Immersive theatre doesn’t sit well with me a lot of the time. Whilst I always want to be as involved in the show as I can be, I want the fourth wall to stay very firmly up in a sense that I don’t want to be part of the production. Apart from when I got to sing ‘Ride Sally Ride’ into the microphone that Killian Donnelly thrust in my face during Mustang Sally at the end of The Commitments. I was very much okay when it came to being that close to the newly announced touring Jean Valjean in Les Mis. It put me off seeing Trainspotting as I’d heard bizarre things about it, but there was something about Julius Caesar at the Bridge Theatre that intrigued me. Immersive Shakespeare seemed like something I had to learn a little more about.
The Bridge Theatre is a new venue that opened last autumn, starting with new play Young Marx which I saw as an NT Live production at the start of the year. Headed up by National Theatre’s former director Nicholas Hynter, it’s a brave new venture opening a theatre out of the West End. But he has proved that it’s possible. A truly versatile space, productions at Bridge Theatre can be performed with a traditional stage or in the round. If you’re on the south bank of the Thames next to Tower Bridge, definitely pop in to take a look in the foyer. It’s a beautiful space with a vast menu and drink offering.
Following the success of Young Marx, Julius Caesar starring big names including David Morrissey as Mark Antony, Ben Whishaw as Brutus, David Calder as Julius Caesar, and Michelle Fairley as Cassius, opened at the end of January. Performed in the round, Julius Caesar also took advantage of the large floor space and sold mob tickets. These were standing tickets requiring the audience to move around the falling and rising platforms making up the stage. I was conflicted about buying one of these tickets over an ordinary seated ticket, but the Bridge Theatre operates a scheme known as Young Bridge, selling discount tickets for those under 26. £15 mob, or promenade, tickets for one of Shakespeare’s best known works starring some British treasures wasn’t something I was going to pass up and I found myself there on closing night with my dad (whilst musicals aren’t his favourite, he doesn’t mind seeing plays so I treated him for his birthday…I didn’t tell him about the discount tickets).
I haven’t seen that much Shakespeare in my time, and I haven’t seen any of the histories, but I don’t deliberately shy away from it. I just have a short attention span, and a 2 hour play will attract me over a 3 or 4 hour play (I’m looking at you, Hamlet). Fortunately, Julius Caesar was performed straight through without an interval despite having five acts, bringing it in at just two hours. And the Shakespearean language is easy to get your head around when you’re listening to it – far easier than reading it. At times the plot was a little difficult to follow, and there were definitely filler scenes rather than necessary scenes, but they weren’t stretched out too much.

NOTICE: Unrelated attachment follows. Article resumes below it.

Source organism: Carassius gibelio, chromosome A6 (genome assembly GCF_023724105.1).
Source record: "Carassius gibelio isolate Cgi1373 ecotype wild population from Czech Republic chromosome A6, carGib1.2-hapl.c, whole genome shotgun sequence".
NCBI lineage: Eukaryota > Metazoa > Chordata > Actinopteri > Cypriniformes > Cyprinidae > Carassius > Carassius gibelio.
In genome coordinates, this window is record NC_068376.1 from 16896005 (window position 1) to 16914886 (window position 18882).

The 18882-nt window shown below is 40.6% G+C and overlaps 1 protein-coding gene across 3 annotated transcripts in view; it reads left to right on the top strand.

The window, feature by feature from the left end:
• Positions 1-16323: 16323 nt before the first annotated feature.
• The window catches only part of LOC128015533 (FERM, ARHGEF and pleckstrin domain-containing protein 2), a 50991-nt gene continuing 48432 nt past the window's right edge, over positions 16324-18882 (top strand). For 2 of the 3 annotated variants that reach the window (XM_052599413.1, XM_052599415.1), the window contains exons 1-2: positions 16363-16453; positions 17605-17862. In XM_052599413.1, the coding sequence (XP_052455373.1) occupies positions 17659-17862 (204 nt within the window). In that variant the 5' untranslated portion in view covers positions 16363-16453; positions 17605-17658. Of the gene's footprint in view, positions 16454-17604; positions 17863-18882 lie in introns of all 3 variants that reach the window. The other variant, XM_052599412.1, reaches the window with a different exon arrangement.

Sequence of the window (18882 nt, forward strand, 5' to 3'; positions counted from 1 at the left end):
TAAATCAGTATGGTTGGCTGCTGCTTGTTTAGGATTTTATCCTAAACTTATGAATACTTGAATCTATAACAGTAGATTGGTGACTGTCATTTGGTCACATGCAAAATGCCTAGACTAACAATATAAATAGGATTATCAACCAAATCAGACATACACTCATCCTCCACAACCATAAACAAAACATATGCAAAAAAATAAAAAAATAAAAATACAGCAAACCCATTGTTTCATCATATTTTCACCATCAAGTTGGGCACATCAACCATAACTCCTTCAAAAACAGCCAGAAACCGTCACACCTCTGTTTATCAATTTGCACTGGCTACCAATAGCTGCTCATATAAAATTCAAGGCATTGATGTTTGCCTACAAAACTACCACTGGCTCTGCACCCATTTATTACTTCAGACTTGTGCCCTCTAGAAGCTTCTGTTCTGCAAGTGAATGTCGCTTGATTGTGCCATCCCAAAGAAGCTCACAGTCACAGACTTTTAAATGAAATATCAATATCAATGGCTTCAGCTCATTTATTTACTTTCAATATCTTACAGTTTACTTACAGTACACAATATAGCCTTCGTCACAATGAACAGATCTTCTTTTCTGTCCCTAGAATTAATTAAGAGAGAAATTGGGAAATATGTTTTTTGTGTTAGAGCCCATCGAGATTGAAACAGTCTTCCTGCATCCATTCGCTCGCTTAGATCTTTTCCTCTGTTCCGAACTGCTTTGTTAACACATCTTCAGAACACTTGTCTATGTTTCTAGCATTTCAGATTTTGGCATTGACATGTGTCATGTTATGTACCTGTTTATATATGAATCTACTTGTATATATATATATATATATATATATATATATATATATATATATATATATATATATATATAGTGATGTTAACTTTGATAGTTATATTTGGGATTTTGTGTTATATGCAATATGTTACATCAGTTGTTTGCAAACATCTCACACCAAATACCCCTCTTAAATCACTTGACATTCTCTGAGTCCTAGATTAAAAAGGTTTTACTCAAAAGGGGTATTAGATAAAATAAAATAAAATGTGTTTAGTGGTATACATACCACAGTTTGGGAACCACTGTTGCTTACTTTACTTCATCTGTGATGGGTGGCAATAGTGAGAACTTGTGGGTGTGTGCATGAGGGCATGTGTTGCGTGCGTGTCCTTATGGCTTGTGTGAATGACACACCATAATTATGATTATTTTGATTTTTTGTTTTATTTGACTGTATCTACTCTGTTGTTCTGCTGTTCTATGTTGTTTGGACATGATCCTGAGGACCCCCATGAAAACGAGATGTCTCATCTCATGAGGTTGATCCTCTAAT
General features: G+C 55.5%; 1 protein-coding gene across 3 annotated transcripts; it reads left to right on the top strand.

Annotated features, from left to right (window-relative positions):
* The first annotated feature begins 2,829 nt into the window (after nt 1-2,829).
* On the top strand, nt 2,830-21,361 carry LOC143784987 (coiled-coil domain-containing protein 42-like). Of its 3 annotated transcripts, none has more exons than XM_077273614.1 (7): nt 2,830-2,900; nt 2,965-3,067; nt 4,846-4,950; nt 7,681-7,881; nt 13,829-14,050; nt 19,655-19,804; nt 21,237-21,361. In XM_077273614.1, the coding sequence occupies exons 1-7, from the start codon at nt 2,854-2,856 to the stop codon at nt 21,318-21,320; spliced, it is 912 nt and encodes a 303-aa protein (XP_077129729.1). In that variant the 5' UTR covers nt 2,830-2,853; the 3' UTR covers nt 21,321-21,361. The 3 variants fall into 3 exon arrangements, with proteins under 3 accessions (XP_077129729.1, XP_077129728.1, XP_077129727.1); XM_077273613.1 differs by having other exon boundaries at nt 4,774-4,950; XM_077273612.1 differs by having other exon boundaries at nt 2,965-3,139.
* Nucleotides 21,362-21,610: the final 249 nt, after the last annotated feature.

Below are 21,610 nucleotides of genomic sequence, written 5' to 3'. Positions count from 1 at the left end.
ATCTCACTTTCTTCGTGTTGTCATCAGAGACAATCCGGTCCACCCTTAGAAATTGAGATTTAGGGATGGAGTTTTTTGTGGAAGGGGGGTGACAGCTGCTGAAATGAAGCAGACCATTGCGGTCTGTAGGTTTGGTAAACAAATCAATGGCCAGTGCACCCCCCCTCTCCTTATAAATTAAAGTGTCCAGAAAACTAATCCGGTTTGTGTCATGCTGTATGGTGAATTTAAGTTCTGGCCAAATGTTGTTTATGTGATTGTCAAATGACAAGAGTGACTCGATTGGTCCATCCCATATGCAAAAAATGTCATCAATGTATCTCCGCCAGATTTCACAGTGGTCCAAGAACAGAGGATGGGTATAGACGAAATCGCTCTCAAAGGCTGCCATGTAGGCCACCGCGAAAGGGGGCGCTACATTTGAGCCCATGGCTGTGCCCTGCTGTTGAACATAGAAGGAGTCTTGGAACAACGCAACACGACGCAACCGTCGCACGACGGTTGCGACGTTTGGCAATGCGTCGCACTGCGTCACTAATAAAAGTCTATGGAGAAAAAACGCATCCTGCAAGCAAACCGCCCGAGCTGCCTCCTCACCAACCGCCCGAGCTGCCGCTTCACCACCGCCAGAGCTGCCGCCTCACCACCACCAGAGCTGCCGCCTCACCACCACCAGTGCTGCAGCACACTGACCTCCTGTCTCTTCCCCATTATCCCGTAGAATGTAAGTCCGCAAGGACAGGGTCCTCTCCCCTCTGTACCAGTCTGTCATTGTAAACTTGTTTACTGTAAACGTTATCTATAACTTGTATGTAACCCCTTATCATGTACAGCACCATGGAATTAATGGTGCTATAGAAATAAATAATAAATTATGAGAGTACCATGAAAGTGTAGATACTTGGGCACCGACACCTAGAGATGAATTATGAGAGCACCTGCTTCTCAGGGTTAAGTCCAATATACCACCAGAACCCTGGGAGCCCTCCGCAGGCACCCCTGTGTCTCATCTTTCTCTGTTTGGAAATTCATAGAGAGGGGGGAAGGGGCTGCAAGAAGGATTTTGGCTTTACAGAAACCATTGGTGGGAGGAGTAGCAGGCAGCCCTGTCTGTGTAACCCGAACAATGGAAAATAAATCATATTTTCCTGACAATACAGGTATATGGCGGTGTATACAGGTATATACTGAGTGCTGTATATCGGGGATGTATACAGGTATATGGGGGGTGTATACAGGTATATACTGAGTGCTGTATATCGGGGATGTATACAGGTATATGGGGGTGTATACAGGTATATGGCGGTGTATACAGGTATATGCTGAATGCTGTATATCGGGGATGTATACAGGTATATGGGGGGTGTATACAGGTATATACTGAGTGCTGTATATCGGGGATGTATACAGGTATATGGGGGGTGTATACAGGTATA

Initially I found it a little odd that such a well-known Shakespeare play started with a rock concert featuring the songs of Katy Perry and Survivor, but this just added to the crowd nature of it, really setting the scene for the upcoming modern-dress production. I felt involved in a campaign, and I was raring to go. Following the exit of the band, who were also part of the ensemble, the floor beneath the mob began the move. Making use of rising and falling platforms, mob audience members had to keep on their toes to prevent being shoved around by the stage crew, but it allowed for an obvious scene change without having detailed scenery.
I’m going to be honest, I don’t usually like being too close to the action as you can miss bits and you also get spat and sweated on. I was definitely keen to get home and wash Ben Whishaw’s spit off my face! I did find that I msised a few select moments, especially towards the end, but I spent most of the first half in prime position. However, due to the nature of the constant movement you’re likely to be pushed around the audience a little and end up missing the odd moment. If I could catch an NT Live Encore performance of Julius Caesar locally I’d definitely be there to see where the prime viewing position was.
Morrissey and Whishaw’s interpretations of Marc Antony and Brutus respectively were spot-on with how I imagined the roles to be played. Whilst Cassius being played by woman isn’t a new concept, it remains to be fairly fresh, and worked brilliantly in showing the way that those in power still view women as the weaker sex. Choosing to speak to Marc Antony and Brutus over their female equivalent. This is just the start of having a popular production give gender-blind casting to a lead role, with Rosalie Craig (recently starring in The Ferryman) being cast as Bobby, or in this case, Bobbie, in Company opening in the autumn.
Plays such as Julius Caesar are still so relevant now, thanks to the idea of revolting against the government being in the forefront of so many minds across the globe. Many people don’t agree with the leaders and want to make a change, and whilst assassination may not be the answer, its the change occurring due to revolution that people strive for. Especially in the turbulent era of Trump.
For me, immersive theatre for political plays works brilliantly. In the case of Julius Caesar, herd mentality occurs. You find yourself chanting about something in favour you know nothing about. In Quiz, you voted for whether you thought the defendants were guilty or not guilty, without hearing both sides of the story. I can see more shows taking on the idea of a immersive theatre in the future, and with Nicholas Hynter taking charge of Bridge Theatre, I can see him leading the way.
Julius Caesar has now closed at Bridge Theatre, but encore NT Live performances are available in select cinemas.